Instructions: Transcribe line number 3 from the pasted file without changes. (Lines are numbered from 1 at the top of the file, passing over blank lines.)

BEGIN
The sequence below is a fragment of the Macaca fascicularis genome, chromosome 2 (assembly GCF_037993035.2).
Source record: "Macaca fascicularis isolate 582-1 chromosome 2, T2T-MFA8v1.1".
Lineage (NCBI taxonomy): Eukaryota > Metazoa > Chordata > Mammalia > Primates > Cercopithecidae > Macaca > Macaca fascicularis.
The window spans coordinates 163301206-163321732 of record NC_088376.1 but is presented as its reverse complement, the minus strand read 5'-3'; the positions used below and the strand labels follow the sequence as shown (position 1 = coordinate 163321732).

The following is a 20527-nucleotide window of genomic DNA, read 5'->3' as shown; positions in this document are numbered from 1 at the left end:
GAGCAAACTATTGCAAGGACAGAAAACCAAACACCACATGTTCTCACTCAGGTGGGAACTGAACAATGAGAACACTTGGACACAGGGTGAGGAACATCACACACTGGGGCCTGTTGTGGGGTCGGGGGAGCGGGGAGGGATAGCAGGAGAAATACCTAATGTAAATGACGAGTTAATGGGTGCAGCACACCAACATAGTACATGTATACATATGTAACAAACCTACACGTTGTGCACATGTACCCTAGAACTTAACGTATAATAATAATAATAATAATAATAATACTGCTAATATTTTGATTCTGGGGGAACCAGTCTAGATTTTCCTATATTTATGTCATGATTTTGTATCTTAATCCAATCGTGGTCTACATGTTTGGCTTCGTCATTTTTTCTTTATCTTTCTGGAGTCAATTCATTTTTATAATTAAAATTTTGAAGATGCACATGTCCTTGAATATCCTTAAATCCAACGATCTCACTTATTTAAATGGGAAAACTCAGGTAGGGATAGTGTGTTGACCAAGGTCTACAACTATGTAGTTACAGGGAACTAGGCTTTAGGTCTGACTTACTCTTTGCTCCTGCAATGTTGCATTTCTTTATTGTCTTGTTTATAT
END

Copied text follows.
Lineage (NCBI taxonomy): Eukaryota > Metazoa > Chordata > Mammalia > Primates > Cercopithecidae > Macaca > Macaca fascicularis.